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What It's Like to Grow a 'Mini-Brain' From Your Own Cells

A multidisciplinary project gives a science writer a new brain.

The CruxBy Jennifer WalterMay 18, 2020 5:00 PM
Mini Brains
Scientists created mini brains out of cells donated by writer Philip Ball. Dementia researchers will use them to study brain development. (Credit: Chris Lovejoy/UCL)


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This story appeared in the June 2020 issue as "Out of His Mind." Subscribe to Discover magazine for more stories like this.

It isn’t every day that writer Philip Ball is asked to contribute to scientific experiments — typically, he’s reporting on them instead. But in 2015, scientists from a London-based project called Created Out of Mind asked Ball and a few other creatives if they’d participate in their work and then reflect on the experience. He agreed.

Ball first gave a sample, made up of cells from his skin, which was reprogrammed into stem cells that were subsequently grown into a brain organoid — or, as the research team called it, a miniature “brain in a dish.” These futuristic-sounding specimens aren’t literal brains, and they don’t look it, either. The round, cream-colored clusters of neurons simply resemble little blobs. They’re not conscious. But they can be studied to better understand brain development — such as where and when certain proteins misfold, which can signal whether a person will develop dementia.

Microscope Images of Cells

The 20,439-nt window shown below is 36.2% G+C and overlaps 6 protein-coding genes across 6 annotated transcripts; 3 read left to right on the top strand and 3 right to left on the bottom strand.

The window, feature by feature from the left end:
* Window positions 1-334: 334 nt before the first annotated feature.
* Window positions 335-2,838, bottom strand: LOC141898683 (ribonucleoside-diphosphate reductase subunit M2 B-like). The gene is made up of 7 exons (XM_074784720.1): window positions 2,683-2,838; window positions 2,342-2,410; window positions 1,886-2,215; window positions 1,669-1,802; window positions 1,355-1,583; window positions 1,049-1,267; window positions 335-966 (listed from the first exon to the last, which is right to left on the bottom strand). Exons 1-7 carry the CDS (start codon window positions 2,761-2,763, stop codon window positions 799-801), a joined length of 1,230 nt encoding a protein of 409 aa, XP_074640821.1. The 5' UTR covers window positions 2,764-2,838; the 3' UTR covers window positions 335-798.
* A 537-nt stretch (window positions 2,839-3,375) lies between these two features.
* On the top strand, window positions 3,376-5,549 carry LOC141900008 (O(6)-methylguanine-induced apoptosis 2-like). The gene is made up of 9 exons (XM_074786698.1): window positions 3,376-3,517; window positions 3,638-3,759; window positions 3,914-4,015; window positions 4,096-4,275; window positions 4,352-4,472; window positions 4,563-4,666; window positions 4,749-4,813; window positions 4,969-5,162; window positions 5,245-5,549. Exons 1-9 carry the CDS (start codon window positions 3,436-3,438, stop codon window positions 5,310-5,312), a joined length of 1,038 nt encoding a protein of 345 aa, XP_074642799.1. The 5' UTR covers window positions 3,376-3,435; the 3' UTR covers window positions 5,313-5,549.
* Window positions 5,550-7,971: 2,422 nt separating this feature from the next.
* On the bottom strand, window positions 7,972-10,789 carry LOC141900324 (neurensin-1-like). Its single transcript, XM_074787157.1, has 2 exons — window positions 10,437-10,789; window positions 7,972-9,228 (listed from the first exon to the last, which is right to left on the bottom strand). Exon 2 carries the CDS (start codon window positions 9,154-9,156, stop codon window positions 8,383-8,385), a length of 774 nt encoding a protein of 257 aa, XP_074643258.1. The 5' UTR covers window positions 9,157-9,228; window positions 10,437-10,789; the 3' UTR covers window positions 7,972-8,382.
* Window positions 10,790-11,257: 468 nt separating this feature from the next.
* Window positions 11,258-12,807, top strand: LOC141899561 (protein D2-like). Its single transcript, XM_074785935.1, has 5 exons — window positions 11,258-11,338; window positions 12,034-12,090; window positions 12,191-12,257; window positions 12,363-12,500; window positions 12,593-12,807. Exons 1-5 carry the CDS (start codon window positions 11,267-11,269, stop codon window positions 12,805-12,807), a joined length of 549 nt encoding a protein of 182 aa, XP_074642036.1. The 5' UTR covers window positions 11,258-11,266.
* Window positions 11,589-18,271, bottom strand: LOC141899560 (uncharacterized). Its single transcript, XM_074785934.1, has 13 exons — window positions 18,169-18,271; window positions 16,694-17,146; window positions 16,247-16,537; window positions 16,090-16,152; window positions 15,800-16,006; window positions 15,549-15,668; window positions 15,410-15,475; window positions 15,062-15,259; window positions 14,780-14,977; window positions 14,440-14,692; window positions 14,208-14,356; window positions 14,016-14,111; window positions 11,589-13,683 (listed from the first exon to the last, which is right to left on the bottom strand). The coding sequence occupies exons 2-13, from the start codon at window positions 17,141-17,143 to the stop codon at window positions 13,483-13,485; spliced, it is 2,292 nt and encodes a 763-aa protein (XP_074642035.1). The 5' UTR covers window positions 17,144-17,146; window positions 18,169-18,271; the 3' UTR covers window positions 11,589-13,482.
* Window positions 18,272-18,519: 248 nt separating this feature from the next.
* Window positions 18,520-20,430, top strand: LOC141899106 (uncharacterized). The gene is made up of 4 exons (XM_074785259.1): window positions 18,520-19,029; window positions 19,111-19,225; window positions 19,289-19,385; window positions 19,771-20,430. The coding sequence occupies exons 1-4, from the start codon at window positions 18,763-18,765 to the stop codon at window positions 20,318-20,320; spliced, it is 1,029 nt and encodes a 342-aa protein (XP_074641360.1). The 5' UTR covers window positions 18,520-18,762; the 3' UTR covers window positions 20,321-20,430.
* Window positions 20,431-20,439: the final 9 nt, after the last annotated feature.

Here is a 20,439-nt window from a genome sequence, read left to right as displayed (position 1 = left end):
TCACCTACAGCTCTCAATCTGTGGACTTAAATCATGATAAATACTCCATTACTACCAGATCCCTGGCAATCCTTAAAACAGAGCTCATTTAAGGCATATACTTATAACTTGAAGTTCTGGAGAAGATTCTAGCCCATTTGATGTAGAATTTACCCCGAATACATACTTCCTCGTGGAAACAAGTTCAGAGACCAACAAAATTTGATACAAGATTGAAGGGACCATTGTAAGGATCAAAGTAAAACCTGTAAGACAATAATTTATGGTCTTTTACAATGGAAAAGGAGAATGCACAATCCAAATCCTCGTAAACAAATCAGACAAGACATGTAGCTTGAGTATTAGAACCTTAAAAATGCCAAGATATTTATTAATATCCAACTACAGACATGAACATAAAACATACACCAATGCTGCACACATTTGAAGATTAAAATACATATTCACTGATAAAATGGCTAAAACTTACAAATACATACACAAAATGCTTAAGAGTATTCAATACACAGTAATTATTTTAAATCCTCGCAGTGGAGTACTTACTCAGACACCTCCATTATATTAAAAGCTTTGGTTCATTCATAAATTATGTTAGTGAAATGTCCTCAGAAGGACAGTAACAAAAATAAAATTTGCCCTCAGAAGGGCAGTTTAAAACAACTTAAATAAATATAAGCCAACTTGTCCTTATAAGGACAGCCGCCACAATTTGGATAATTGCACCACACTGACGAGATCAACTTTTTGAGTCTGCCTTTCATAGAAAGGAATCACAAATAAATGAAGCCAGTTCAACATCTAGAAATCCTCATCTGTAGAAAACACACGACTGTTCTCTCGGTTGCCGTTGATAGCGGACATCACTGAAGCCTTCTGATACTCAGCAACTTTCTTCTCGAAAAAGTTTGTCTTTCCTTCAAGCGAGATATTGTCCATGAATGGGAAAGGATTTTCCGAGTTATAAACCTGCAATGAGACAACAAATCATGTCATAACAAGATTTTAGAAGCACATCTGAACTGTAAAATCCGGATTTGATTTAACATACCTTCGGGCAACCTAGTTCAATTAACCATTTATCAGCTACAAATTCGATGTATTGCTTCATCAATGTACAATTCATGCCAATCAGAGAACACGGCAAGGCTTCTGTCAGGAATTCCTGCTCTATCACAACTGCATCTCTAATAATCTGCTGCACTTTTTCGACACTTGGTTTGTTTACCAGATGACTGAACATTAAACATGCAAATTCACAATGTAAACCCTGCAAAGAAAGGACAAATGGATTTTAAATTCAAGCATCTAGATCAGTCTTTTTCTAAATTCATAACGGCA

This stained microscope image shows cells growing in a cross-section of a brain organoid, with neurons visible in red. (Credit: Chris Lovejoy and Selina Wray)

The researchers then asked Ball to reflect on his experience through writing. What started as a few blogs for Created Out of Mind eventually bloomed into a book, How to Grow a Human. Here, Ball recounts his time spent with his mini brain, and how the process gave him new insight into the future of lab-grown life.

In His Own Words...

I’d pop into the lab from time to time and see how things were going. At one point, I stopped by and one of the researchers told me that the organoids weren’t looking great — for some reason, they weren’t growing as they thought they might. We weren’t sure quite how they were going to turn out, and in the end many of them died before they could fully form.

Philip Ball - Richard Houghton
Philip Ball (Credit: Richard Houghton)

But one day, out of the blue, one of the project leaders dropped me an email with photos and said, “Look, here’s your mini brain.” And there it was ... I wish there was some drama to it, but the researchers were pretty casual about it because they grow these things all the time. And I wish I could say that I remember thinking, “Oh my God, this is my second brain,” but I think I was more relieved than anything that it actually grew into an organoid. The fact that they actually got one that had these really clear, discernible structures in it was pretty remarkable. If anything, I felt a little bit proud of myself that we actually created something in the end.

For me, one of the really interesting things I gleaned from the project was that the stuff we are made from is incredibly versatile. The technology of transforming cells from virtually any other tissue in the body is relatively new, and it’s leading to all sorts of directions in medicine and research. I was fascinated to see firsthand what extraordinary things cells — even mature, adult cells — are capable of.

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